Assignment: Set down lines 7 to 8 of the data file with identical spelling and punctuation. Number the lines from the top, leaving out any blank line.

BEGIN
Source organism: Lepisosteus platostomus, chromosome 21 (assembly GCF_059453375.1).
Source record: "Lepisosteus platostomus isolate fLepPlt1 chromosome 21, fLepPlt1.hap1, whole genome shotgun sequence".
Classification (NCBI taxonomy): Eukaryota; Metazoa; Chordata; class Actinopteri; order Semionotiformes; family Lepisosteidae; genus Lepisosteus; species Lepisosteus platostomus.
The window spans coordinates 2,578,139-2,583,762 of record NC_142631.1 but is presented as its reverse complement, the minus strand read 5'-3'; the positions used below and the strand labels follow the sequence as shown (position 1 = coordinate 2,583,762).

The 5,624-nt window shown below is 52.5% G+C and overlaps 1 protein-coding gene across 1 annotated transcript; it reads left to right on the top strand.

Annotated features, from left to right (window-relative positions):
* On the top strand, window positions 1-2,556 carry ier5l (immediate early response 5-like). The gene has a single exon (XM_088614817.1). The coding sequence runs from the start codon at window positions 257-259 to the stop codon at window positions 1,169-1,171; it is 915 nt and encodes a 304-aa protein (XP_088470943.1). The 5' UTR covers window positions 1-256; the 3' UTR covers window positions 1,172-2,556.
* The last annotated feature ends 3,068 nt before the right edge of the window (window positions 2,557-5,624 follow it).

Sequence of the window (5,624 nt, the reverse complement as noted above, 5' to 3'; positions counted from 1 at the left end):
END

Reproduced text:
* On the top strand, window positions 1-2,556 carry ier5l (immediate early response 5-like). The gene has a single exon (XM_088614817.1). The coding sequence runs from the start codon at window positions 257-259 to the stop codon at window positions 1,169-1,171; it is 915 nt and encodes a 304-aa protein (XP_088470943.1). The 5' UTR covers window positions 1-256; the 3' UTR covers window positions 1,172-2,556.
* The last annotated feature ends 3,068 nt before the right edge of the window (window positions 2,557-5,624 follow it).